Part One of our two-part series on smart buildings and office wellness takes an overview of how smart buildings and technology can support corporate employees’ workplace health. We also identify the challenges facing employers and occupants in implementing change.
In Part Two, we’ll explore specific ways that smart buildings can improve work environments using the five key parameters identified by the NABERS Indoor Environment guide [i].
Part One: Wellness and the Smart Building
In the past, corporate employees had little influence on their physical work environment, but times they are a-changin’. These days jobseekers have additional expectations besides a good salary and an interesting job: flexible working, a coffee machine and a comfortable environment that fosters productivity, low anxiety and stress levels. In other words, they expect that their workplace will not negatively impact their health.
Are we ready to embrace change in our workplace? On the home front, we’ve eagerly spent our hard-earned cash on health-related smart devices; fitness trackers, exercise apps, stress monitors and other wearable tech. At work, we’re a nation of obesity-prone employees in sedentary jobs, tap-tapping at keyboards all day long. From an employer’s perspective, in 2012-2013 work-related injury and disease cost the Australian economy $61.8 billion, representing 4.1% of GDP [iii]. Given this statistic, how can employers use smart buildings and technology to boost morale, support healthy bodies and minds, and avoid injuries in their workforce?
The Five-Year Strategy for 2019-2023 [iv] released by the Australian NABERS (National Australian Built Environment Rating System) initiative in May 2019 states their mission as: ‘All Australian buildings are healthy, comfortable and have zero environmental impact.’ Specific to commercial office buildings, the NABERS Indoor Environment guide [v] identifies five key parameters for assessment:
Although smart technology can support all the listed parameters and considerations to some degree, the technology can be applied to some concepts more than others. Sensors can be used to monitor air quality and flow, heating and cooling, lighting and noise, assessing usage levels and benchmarking against optimum wellness levels. Plants, garden areas and green walls can be used internally and externally to improve air quality and support biophilia. Installing sensors to monitor soil quality and moisture levels will ensure these natural environments thrive.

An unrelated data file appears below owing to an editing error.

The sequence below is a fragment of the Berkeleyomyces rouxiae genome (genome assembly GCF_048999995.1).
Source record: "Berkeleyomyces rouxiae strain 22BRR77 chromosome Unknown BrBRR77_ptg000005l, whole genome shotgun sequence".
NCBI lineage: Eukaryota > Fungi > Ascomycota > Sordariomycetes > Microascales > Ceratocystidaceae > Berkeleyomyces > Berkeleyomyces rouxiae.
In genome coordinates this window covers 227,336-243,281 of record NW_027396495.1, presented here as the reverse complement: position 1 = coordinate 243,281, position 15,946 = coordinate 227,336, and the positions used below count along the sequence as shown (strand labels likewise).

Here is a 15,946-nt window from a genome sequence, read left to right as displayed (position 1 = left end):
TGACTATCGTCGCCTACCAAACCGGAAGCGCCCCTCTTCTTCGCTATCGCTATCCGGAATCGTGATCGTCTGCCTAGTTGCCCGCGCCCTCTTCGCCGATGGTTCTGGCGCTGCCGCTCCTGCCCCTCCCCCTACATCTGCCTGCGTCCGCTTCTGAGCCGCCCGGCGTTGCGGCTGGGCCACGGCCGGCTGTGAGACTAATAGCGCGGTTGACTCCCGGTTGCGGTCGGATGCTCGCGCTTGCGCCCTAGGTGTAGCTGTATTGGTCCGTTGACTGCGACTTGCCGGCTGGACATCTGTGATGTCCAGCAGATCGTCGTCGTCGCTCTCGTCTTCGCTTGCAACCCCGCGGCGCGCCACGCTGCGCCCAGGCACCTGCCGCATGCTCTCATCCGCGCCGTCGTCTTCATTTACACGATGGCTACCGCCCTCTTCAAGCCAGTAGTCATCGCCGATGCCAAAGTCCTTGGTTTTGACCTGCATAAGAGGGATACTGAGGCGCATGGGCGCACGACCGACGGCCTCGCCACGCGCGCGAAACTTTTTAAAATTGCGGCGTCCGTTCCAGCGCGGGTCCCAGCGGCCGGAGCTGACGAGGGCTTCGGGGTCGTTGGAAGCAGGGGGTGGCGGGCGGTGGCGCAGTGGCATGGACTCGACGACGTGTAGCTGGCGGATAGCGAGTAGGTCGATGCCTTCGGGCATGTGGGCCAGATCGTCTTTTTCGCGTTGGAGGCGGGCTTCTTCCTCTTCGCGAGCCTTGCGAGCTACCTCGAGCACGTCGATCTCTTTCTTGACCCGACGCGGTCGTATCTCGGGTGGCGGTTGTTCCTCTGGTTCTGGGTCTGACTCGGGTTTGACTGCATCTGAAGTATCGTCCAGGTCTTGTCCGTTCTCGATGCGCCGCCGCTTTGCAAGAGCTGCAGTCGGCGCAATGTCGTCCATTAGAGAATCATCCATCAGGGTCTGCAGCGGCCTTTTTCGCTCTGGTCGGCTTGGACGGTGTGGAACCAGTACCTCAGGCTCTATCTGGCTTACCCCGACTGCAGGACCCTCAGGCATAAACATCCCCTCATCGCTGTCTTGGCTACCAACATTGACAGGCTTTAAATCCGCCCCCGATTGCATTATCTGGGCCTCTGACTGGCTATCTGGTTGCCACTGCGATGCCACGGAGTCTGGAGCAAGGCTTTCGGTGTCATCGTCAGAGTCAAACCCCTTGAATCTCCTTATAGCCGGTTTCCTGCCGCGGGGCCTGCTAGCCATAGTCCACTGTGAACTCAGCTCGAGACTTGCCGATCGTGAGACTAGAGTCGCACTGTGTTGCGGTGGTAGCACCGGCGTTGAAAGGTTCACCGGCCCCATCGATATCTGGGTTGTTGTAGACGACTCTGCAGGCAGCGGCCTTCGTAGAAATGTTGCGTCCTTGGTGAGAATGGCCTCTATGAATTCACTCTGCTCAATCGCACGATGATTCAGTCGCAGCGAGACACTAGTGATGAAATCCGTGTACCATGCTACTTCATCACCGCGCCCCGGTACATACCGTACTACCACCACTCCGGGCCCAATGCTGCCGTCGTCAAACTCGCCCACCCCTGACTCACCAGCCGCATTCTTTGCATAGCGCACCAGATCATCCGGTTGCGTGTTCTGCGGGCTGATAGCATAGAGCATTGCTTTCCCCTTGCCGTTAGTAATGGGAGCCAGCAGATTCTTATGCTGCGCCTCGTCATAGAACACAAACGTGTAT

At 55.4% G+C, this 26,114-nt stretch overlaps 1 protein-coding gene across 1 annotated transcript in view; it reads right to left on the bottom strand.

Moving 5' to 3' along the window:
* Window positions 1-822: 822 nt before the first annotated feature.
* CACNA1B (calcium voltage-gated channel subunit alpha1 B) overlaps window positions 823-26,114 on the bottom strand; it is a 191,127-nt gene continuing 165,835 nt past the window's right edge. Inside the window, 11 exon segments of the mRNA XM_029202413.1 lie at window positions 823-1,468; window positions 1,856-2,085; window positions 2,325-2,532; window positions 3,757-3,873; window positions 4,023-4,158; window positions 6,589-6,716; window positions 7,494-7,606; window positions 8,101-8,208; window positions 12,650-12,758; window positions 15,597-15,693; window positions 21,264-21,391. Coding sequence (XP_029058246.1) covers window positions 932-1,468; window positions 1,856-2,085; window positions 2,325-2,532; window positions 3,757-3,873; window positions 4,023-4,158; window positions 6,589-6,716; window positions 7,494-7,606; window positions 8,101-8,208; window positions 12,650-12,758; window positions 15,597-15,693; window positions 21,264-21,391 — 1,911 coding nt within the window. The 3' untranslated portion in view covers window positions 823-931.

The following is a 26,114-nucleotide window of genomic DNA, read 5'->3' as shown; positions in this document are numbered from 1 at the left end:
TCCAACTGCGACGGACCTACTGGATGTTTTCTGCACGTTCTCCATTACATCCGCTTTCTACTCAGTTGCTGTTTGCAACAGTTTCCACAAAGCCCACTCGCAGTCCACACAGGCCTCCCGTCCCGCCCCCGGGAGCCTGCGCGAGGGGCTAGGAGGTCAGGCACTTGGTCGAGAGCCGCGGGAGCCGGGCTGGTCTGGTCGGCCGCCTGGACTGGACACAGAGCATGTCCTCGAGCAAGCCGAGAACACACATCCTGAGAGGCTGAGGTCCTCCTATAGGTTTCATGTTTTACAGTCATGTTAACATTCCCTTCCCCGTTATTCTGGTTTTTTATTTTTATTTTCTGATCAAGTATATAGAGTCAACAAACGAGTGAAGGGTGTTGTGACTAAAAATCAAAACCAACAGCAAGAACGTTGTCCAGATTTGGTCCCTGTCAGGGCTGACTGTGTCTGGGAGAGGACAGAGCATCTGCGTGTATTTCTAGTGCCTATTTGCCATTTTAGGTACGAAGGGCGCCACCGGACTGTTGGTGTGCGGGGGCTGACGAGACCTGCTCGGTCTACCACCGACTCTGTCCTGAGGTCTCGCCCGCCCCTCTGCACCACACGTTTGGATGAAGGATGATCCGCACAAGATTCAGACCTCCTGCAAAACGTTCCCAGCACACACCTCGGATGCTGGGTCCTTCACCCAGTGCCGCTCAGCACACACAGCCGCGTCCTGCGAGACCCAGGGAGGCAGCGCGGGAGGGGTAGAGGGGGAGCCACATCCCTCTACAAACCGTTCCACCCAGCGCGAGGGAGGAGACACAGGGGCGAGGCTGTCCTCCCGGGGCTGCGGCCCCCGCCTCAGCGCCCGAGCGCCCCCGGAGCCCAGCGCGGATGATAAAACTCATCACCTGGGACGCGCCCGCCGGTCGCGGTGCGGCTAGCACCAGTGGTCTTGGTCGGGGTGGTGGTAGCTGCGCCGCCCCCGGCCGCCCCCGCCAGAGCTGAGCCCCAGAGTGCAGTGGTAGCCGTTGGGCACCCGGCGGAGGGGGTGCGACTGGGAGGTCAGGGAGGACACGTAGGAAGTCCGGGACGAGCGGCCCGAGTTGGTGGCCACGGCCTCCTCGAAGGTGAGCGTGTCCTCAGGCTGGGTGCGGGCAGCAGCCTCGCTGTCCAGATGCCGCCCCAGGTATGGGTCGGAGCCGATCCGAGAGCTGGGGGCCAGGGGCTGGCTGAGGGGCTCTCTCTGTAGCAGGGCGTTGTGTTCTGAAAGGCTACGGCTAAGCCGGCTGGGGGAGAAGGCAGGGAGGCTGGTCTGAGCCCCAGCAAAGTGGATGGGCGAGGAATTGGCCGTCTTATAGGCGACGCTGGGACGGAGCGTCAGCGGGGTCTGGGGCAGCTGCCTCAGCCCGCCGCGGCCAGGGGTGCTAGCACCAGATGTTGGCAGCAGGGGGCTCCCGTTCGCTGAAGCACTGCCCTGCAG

The technology is already available and new products come on the market continually, but uptake is only now increasing. It doesn’t help that the quality of sensors is inconsistent across the market. Placement can be a challenge, as can calibration and connectivity.
The Need for a Centralised Platform
One of the main barriers facing the smart building industry is the lack of a centralised platform for controlling assets and collating data in smart buildings deters investment. Owners, facility managers and occupants need a platform that aggregates, cross-compares and analyses data to provide insights on a holistic level.
Though contractors have been installing Building Management Systems (BMS) for decades, many of these BMS are now out-of-date, discarded or disused. Alternatively, facility managers may have multiple BMS to cover a single building’s services. Even when BMS are used and functioning, often no-one monitors the data output and no process is in place to analyse the data.
Are there no centralised BMS platforms or devices that provide all the answers? While the problem has been on developers’ radars for years, solutions are only now beginning to emerge and few of these specifically address wellness. SAMBA (Sentient Ambient Monitoring of Buildings Australia) is one example of a cross-monitoring sensor, developed by the University of Sydney’s Indoor Environmental Quality Lab. SAMBA measures indoor air quality, lighting, thermal comfort and acoustics, then relays real-time insights via a web-based dashboard. However, SAMBA is a monitoring system, not a management system, and cannot implement changes to services in itself.